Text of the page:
I've complained enough about my iPod nano (4th gen) to make my lungs gasp in agony if I ever verbalized my digitized ramblings. However, what really bothers me about the device is how little I control, even on a physical level.
I've had dust in the little area between the screen and the glass for years. You would think the design would allow easy access, but no; purposely placed mechanisms make opening the device incompatible with future operation.
I'm fine with making things not obvious in how to open and fix. But outright making it impossible? What makes me think I should place my trust in Apple to fix issues for me? What about trivial issues such as dust in the screen? I am not a baby; I can do things for myself. Besides, my warranty expired years ago, so Apple's benefit is null as well as mine.
Control is longevity. This example is a physical version, but what of software?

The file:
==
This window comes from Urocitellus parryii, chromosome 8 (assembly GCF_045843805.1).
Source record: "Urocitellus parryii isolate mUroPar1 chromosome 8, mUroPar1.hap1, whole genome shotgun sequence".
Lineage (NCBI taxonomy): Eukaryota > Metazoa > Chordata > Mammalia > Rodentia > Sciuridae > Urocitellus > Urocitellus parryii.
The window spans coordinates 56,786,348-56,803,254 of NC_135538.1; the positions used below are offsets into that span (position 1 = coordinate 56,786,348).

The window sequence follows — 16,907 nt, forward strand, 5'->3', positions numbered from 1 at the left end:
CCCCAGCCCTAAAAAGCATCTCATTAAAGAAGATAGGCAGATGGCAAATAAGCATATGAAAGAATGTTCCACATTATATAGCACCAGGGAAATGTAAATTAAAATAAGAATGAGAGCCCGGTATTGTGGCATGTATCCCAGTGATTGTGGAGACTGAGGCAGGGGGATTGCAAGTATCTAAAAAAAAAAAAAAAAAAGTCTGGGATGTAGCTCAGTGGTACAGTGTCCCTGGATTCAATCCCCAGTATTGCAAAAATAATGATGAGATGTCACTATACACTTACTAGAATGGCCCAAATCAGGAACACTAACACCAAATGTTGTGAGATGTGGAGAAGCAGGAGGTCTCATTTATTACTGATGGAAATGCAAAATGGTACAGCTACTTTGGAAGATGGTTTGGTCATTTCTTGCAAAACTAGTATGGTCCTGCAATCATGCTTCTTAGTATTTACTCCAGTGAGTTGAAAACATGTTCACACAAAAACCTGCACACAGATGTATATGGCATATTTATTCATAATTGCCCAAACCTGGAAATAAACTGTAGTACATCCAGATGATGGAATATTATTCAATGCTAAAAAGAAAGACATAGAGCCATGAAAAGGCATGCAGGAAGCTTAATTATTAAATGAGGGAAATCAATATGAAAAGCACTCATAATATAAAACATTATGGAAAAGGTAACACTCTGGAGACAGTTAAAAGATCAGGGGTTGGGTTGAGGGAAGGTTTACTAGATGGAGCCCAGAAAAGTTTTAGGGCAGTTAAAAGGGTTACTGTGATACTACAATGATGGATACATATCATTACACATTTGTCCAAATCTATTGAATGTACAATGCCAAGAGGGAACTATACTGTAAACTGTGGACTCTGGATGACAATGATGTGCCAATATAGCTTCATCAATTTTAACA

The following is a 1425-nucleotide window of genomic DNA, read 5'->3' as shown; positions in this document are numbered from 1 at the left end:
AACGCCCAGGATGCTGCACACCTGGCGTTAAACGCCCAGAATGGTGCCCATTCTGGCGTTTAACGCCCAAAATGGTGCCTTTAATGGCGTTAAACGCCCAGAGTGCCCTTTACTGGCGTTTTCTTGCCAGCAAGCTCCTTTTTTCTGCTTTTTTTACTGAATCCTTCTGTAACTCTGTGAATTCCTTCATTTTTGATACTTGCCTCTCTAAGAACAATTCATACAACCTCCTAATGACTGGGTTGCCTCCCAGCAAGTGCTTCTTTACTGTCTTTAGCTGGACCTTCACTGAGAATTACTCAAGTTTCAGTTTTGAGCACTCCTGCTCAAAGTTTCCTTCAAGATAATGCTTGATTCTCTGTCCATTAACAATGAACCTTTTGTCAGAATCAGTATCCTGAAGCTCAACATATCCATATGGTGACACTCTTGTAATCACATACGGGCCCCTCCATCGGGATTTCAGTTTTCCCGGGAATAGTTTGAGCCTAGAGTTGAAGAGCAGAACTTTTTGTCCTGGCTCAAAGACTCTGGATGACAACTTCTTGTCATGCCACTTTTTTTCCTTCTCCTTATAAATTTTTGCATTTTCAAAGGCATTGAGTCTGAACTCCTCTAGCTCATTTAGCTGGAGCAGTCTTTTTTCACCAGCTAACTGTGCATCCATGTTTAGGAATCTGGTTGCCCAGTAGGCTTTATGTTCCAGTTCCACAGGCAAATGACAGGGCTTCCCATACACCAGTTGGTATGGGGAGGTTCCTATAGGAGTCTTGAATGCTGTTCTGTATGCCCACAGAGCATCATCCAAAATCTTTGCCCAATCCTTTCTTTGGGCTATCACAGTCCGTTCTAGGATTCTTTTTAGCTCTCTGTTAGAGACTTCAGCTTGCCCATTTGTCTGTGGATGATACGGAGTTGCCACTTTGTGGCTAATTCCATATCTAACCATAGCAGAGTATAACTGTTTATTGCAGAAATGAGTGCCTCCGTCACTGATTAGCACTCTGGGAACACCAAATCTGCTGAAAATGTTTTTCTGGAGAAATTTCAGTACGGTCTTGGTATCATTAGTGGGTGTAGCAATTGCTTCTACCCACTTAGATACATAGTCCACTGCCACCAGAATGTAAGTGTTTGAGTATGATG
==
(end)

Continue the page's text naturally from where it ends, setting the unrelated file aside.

Think about some e-reader that is locked down and can only read specific file formats. (The Kindle has the latter issue but its software is not locked down) Eventually the software lock will reduce usefulness, due to changing industry file formats. Look at how quickly the war between ePub and MOBI sprung up, from where we had barely any tussle at all.
From small fixes to the screen to large fixes in what file format a device supports, these are fundamentals in usefulness when problems occur. They do; even on a closed, locked ecosystem like the iPod, problems occur. Advertising will tell you differently. But I've already mentioned trust.
So we ask: how can this be fixed?
On the converse, how rewarding is it to open your computer case and clean it out, insuring proper care and maintenance is rewarded with many years of ceaseless operation? Or being able to clean a screen when it gets dirty? Or being able to install a new operating system on an old computer, so that what was once a useless security breach is suddenly a useful again?
We should not pretend our skills are not formidable. We enjoy computers. We want them to last. The ability to fix one's own device is simply an extension of this principle.